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The Wall

It happened one day.

A pulse; that rhythmic beat of life…

The Wall was alive.

A wall, incredulous to believe it, had become self-aware.

“I’m a wall,” said the Wall.

He was rather observant for a wall and rather unique too. For example, most walls are lifeless, but this wall however, was very conscious. The wall was also a he, although, to look at him you’d not have know, for walls are kind of quiet and androgynous.

“Call me Ziggy Stardust,” he said in English and the Wall laughed.

He had heard Starman a long time ago, long before he ever existed. This is the music of my ancestors, thought the Wall. “Yes, yes,” he said, nodding. “The sweet music of my ancestors.”

At that point a spider hurriedly crawled across him.

“How do?” asked the Wall.

The spider didn’t respond and disappeared into some small crevice in the corner.

The Wall smiled. “Funny little creatures, aren’t they, spiders?”

And that was that.

He noticed that there was no response to his open question. The house was empty and, well, no-one can hear inanimate objects talk. Only, the Wall reasoned, isn’t that a contradiction?

I am a wall, he said, in his head. I am the Wall. I can think. I am thinking. Therefore, surely that lamp over there heard me?

“Lamp, lamp! What say you of spiders?”

The lamp said nothing in response; didn’t as much as flicker into life. It just sat there, on the sideboard, waiting to be switched on like it did every other day.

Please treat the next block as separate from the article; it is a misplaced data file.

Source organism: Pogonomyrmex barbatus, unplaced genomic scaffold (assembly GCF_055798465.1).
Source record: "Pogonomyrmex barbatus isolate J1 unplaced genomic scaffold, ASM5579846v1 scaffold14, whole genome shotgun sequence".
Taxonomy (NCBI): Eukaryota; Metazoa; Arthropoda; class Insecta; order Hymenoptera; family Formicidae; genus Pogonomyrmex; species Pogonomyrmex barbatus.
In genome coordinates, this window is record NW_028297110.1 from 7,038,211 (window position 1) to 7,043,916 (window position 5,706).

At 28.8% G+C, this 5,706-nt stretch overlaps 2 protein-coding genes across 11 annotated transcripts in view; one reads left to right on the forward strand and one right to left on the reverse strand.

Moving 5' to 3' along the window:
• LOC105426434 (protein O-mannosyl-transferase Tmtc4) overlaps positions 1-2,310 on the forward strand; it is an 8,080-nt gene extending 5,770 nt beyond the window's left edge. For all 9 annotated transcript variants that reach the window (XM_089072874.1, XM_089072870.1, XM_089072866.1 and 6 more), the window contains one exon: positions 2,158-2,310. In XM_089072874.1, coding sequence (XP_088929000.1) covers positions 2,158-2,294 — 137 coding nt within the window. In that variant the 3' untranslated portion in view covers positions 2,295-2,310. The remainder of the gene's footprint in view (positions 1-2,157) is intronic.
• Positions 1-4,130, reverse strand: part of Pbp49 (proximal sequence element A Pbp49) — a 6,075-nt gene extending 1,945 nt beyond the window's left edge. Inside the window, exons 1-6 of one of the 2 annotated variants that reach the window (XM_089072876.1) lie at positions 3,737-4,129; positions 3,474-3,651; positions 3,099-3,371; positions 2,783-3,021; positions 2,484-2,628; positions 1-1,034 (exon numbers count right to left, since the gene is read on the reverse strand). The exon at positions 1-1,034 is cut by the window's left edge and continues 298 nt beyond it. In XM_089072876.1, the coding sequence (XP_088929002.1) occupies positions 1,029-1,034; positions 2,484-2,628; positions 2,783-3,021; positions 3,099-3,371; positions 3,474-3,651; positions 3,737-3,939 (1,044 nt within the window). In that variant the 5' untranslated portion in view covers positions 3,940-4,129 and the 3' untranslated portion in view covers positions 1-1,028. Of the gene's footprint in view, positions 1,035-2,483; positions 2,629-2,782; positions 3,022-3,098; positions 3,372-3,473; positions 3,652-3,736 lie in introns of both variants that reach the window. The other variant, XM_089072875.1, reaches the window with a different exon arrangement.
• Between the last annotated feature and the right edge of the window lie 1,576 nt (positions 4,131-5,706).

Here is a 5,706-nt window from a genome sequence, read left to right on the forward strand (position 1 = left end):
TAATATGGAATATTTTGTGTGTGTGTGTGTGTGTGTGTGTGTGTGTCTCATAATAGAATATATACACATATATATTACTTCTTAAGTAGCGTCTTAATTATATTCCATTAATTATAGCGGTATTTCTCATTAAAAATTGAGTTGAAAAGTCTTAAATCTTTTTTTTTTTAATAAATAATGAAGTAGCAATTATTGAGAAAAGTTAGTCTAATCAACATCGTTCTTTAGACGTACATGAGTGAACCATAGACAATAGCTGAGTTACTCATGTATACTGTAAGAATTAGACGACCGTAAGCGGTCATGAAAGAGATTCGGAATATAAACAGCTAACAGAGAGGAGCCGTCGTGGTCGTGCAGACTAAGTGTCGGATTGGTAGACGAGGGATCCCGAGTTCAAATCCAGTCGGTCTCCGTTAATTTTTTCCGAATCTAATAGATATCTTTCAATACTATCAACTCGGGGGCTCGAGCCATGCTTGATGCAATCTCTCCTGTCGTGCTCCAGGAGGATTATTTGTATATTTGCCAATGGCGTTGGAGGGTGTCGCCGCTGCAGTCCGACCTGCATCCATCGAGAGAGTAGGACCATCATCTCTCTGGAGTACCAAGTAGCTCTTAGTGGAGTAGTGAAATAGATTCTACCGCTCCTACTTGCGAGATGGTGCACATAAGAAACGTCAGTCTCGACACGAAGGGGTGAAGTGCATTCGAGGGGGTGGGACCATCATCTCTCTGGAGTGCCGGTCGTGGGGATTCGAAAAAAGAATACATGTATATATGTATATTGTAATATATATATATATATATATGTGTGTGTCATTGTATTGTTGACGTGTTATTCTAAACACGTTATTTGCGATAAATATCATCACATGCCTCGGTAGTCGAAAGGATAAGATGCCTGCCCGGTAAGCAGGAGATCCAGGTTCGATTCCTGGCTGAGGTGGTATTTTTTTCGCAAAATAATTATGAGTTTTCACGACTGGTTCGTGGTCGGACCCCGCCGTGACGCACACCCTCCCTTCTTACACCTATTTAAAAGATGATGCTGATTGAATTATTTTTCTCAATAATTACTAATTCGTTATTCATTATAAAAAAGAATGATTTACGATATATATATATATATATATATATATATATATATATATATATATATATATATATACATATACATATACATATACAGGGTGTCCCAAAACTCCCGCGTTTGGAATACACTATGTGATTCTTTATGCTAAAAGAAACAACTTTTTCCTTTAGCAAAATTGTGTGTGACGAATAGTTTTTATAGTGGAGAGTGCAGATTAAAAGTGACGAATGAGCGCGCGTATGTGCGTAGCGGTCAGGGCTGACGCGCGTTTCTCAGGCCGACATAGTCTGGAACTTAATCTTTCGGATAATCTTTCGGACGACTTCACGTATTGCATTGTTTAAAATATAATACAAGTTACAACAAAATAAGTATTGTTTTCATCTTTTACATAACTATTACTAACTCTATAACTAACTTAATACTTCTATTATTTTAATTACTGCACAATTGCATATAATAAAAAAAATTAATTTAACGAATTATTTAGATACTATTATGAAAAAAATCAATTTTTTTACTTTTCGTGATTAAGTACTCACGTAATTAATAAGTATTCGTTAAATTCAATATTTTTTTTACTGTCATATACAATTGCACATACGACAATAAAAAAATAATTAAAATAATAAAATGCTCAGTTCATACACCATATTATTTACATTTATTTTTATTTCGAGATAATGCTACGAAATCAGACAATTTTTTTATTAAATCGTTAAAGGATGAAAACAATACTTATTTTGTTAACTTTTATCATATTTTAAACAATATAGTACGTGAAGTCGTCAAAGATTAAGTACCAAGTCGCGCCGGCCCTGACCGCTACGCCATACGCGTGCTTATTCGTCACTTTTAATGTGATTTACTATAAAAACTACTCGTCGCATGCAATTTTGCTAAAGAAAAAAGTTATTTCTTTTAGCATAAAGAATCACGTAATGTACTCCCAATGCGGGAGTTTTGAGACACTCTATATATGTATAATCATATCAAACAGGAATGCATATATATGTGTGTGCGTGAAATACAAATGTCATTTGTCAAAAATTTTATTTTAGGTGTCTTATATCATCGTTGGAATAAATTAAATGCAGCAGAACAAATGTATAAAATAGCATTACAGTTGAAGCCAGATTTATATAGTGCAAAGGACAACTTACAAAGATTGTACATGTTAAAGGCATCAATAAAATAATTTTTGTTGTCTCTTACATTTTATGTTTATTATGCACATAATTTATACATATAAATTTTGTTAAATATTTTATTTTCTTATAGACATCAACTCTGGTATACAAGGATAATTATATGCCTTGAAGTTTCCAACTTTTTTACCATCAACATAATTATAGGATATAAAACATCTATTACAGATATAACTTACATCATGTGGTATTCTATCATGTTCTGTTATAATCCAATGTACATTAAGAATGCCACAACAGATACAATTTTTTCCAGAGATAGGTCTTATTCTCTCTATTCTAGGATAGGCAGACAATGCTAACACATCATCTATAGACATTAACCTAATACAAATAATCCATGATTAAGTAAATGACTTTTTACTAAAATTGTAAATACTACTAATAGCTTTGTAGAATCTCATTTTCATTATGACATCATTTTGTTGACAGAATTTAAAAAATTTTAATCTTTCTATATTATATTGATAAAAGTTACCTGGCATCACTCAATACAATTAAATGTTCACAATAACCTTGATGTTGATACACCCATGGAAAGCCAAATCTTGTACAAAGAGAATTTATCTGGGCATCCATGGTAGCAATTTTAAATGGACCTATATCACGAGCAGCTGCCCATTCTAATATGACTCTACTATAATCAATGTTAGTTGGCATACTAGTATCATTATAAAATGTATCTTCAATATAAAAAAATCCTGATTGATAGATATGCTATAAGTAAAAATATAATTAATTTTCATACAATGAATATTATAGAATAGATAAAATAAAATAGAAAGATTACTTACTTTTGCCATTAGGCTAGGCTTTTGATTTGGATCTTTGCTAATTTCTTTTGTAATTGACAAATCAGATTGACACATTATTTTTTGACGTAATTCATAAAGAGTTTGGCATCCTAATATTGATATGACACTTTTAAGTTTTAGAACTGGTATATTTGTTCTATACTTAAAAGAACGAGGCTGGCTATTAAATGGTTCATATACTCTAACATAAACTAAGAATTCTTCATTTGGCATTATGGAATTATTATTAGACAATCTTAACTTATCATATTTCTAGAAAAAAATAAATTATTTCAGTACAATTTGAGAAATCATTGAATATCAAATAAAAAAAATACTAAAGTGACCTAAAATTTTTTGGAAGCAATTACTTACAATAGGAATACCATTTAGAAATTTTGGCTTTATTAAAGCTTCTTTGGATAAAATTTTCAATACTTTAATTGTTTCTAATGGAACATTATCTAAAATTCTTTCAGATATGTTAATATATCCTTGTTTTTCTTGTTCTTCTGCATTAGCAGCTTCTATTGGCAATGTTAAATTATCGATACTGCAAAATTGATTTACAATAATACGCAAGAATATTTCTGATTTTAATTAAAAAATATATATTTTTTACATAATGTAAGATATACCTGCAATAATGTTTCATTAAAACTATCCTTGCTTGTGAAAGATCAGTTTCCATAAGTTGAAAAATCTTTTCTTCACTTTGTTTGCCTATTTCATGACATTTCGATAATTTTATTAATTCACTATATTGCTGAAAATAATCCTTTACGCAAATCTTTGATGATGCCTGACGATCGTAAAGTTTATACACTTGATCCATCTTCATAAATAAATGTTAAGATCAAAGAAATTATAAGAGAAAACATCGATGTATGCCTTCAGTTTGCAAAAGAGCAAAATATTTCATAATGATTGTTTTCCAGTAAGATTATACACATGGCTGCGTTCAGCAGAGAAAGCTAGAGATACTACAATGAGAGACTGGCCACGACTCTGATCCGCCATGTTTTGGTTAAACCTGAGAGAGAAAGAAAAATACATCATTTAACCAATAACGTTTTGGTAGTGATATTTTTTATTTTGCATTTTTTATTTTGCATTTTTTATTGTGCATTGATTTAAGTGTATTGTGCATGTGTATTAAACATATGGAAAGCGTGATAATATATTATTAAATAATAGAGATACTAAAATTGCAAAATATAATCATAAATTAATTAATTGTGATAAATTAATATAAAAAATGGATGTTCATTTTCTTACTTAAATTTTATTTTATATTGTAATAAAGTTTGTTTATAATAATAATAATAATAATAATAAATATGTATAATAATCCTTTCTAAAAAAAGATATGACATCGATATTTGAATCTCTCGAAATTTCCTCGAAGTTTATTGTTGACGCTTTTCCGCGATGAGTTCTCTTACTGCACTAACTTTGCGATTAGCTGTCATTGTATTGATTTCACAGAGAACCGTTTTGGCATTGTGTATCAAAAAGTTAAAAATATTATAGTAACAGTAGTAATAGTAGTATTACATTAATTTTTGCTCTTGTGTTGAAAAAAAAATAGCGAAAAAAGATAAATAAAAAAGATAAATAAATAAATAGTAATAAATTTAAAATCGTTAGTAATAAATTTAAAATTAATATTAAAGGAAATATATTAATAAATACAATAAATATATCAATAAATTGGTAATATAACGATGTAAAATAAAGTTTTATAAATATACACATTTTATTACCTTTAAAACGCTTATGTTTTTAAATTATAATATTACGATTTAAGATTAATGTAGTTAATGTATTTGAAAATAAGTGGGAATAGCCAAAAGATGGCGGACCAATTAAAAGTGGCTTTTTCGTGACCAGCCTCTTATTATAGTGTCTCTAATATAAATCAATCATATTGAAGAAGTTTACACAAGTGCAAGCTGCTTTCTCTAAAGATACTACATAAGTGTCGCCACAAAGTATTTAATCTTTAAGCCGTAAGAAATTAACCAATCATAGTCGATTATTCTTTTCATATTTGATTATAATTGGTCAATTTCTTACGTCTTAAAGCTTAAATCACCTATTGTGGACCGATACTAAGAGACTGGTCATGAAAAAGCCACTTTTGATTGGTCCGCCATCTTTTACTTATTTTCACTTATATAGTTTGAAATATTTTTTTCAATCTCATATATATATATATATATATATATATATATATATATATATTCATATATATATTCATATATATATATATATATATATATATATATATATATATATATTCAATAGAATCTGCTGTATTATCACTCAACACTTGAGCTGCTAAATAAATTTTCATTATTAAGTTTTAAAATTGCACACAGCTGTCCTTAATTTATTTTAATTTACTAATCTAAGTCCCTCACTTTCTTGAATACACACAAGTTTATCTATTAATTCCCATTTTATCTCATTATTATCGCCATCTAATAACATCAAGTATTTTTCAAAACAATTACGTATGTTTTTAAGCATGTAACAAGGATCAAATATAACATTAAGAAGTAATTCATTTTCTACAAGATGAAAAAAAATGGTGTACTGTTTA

The Wall couldn’t figure out if the lamp didn’t want to talk or couldn’t talk.

He waited for a response.


Do lamps think, he pondered. Maybe they do, but, and this was an epiphany, he realised no sound came from his mouth. The lamp hadn’t actually heard him.

“I do not have a mouth,” he said, somewhat perplexed. He could talk in his head and it resulted in no sound. He could talk out loud and again no sound.

“Wow,” said the Wall, who would have scratched the ceiling if he had fingers. “That’s a headache of a situation.”

“Hello!” he shouted, trying to manufacture a mouth he did not have. But nothing could be heard. A Siberian tree falling in another world is louder.

The Wall was sad. He looked on the other side of the wall and into the big mirror, which sat just above the fireplace.